Traditional businesses will often benefit by hiring new employees with the expertise and experience in emerging technology needed to make the correct choice. Employing this new blood to spearhead the transition to a digitised environment will align their goals with the company’s mission statement, allowing both to evolve with technology.

It’s hard to let go of past experiences, practices, and thinking, so relying on a future generation moulded in modern technology could reinvigorate productivity and inventiveness. They also don’t require as much training to use new methods and interfaces.

Tip #3. Adjust Goals

Companies rarely come away unscathed from a significant rebuilding effort, such as implementing new technologies in their workflow. Adjusting the mission statement to match current trends might be necessary to allow for more freedom in making bolder claims, products, or services for the time to come.

However, the business vision, or the primary goal behind its origin, must not waver with the introduction of emerging technologies. If the vision is not congruous with modernisation, consider adopting different goals to appeal to a niche market and remain profitable in another way.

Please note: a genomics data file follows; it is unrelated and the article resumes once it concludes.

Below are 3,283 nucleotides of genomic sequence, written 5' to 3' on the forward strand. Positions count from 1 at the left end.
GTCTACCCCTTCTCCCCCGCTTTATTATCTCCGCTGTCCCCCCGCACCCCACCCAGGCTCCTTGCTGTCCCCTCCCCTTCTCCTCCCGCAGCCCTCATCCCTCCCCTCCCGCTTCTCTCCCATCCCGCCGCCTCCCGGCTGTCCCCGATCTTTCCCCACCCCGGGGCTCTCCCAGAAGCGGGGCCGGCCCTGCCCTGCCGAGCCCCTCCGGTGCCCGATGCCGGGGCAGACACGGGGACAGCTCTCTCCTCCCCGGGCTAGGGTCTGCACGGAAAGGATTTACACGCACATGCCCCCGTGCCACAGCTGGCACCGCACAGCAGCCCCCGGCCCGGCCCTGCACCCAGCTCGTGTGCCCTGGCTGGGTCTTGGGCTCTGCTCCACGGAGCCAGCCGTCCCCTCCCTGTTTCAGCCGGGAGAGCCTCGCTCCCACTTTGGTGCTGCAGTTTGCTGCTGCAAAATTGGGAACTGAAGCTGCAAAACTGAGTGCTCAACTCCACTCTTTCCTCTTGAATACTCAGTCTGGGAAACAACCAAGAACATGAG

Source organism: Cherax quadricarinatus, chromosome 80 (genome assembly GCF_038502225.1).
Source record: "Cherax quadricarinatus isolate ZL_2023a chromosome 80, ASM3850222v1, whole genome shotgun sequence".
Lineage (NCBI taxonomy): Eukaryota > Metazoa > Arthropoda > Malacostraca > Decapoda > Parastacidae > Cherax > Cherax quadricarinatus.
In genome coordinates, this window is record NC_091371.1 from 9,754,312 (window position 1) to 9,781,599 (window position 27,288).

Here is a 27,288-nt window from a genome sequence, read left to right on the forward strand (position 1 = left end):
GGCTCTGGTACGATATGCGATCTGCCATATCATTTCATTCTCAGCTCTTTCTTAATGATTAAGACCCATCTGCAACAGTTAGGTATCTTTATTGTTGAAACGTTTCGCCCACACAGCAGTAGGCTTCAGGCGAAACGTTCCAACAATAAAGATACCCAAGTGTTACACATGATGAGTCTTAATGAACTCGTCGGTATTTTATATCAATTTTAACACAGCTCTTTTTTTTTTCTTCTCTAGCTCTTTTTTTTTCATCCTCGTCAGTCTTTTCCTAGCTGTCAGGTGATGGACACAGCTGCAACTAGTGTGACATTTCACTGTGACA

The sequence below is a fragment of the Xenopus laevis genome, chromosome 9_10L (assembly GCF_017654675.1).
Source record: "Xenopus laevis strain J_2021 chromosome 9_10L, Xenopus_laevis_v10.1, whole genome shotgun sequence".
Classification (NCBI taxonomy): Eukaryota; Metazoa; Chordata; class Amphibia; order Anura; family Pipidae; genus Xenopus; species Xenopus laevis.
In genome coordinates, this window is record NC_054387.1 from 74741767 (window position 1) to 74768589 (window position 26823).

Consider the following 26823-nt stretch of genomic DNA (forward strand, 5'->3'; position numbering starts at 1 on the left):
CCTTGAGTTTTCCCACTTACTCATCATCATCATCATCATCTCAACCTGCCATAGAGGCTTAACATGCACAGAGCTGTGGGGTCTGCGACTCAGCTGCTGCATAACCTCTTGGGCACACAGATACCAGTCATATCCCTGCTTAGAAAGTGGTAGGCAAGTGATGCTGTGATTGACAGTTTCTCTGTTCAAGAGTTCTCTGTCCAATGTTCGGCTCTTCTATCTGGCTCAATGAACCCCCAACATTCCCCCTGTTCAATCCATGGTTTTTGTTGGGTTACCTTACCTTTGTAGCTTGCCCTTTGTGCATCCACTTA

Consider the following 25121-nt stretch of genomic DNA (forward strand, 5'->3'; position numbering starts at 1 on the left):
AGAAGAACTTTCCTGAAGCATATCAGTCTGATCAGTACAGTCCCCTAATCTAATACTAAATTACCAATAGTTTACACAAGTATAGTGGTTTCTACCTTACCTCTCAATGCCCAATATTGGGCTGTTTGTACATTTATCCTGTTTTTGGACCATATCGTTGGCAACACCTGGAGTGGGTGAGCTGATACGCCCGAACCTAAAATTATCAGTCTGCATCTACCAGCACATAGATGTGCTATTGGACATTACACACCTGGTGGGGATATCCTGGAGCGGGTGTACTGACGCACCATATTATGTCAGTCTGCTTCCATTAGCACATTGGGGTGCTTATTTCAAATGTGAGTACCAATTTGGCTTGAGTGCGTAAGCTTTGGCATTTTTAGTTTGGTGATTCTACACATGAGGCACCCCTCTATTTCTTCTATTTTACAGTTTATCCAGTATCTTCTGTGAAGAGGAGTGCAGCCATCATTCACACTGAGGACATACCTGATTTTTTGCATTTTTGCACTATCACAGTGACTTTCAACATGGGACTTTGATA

Tip #4. Allocate Budget

With the threat of disruption paralysis, putting too many resources (monetary and human) into implementing technologies can lead to devastating results if failure ensues. Taking a step back to budget for these changes properly can be vital in keeping the business afloat during the transition.

Companies can’t afford to be conservative with their capital. Not investing enough to improve and compete in a digitised market can be in vain. Worse, it can drive consumers to a bolder competitor.

Moving With the Tides

In a digitised world, refusing to implement new technologies might backfire spectacularly.

An aggressive and decisive approach to improving the current workflow will involve several testing phases and injecting new people more familiar with the technology. These investments can pay off in the long run, ensuring the business survives with its vision intact and a mission that reflects society’s current trends.